This search functionality is not as effective as it used to be when it first launched in 2017. Prior to 2022, a number of searches and ‘what if’ scenarios could be placed in the search criteria.  For example, an employer name could be inserted and a list of members with Benefits would be returned which could be sifted through to find a Benefit.

The search for a Benefit should not end after using this functionality on the FSCA’s website as it relies wholly on the member data in the database, at no fault of the FSCA – but this is still worth a try.




The FSCA have also availed an SMS facility, a call centre, and walk-in clients, should individuals want to use these avenues which will tap into the same centralised database of member data.  These details can be found on the FSCA’s website www.fsca.co.za.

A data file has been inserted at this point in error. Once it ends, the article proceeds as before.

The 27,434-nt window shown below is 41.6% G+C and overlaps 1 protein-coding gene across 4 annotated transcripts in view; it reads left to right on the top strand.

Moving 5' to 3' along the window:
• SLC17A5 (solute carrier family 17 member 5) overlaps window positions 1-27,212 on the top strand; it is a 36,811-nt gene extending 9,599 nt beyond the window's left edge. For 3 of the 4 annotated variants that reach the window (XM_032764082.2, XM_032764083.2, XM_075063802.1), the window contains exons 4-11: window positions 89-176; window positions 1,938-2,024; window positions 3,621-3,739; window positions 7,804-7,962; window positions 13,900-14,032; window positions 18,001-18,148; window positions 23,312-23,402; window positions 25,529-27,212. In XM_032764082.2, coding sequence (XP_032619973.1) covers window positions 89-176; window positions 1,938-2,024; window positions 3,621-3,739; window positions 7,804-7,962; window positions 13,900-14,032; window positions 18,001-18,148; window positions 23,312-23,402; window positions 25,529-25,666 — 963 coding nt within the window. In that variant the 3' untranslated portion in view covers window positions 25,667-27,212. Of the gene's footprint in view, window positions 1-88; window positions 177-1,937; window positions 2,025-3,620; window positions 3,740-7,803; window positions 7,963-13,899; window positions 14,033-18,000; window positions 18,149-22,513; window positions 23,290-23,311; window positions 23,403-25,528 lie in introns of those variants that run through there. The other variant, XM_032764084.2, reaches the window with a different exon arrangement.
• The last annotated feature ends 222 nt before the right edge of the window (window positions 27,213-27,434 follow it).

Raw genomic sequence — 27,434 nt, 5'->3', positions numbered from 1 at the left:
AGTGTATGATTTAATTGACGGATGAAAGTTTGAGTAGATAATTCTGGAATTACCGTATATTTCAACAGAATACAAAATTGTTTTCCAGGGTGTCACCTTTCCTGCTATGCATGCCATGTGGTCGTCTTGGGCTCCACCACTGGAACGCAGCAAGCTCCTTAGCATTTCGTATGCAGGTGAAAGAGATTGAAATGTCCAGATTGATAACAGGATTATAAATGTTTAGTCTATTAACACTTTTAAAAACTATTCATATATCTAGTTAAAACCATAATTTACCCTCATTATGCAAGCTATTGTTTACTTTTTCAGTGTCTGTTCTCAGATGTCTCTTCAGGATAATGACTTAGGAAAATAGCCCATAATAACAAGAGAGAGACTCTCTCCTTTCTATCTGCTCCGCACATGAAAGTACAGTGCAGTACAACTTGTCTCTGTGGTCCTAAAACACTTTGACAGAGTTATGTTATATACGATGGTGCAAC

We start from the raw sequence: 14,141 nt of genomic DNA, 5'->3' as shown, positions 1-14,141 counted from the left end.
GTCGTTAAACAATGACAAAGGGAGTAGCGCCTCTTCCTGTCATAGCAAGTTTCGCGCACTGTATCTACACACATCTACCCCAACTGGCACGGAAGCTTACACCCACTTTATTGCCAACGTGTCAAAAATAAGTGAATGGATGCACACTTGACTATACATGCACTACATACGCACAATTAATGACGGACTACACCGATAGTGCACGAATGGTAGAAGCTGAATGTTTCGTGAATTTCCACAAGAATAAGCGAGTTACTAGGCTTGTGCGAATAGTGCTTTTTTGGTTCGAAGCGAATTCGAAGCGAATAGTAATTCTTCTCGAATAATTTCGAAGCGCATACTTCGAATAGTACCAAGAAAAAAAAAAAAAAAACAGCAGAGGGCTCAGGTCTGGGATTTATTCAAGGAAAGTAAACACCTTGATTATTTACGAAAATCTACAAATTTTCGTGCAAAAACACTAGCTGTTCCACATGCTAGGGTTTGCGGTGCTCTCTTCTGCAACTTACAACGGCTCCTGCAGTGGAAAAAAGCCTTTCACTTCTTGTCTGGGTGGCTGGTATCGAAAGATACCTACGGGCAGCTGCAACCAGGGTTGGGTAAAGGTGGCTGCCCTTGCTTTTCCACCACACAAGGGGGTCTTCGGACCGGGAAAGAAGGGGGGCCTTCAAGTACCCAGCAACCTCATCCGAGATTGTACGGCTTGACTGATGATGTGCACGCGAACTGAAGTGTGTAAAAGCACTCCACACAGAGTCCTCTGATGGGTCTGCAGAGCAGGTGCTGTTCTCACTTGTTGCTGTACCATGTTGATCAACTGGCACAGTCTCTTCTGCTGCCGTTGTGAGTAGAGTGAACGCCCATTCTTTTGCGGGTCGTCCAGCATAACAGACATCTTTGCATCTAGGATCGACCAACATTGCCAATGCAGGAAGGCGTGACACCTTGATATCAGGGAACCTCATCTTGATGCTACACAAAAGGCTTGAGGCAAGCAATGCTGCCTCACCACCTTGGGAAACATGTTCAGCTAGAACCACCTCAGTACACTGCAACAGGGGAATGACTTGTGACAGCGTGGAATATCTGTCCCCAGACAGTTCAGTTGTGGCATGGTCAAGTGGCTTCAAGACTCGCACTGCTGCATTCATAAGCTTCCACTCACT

Administrators:  Contact the Administrators directly once you know who they are.

A good starting point would be to have kept a retirement fund benefit statement with the Administrator’s details, or a pay slip showing a deduction for a retirement contribution, and hopefully a retirement fund or Administrator name.  However, people rarely keep records from years or even decades prior.

Once you have identified all the employers you worked for, find out what Funds you contributed to whilst working for that employer, this should lead to the Administrators, who can be probed with further questions around these Benefits.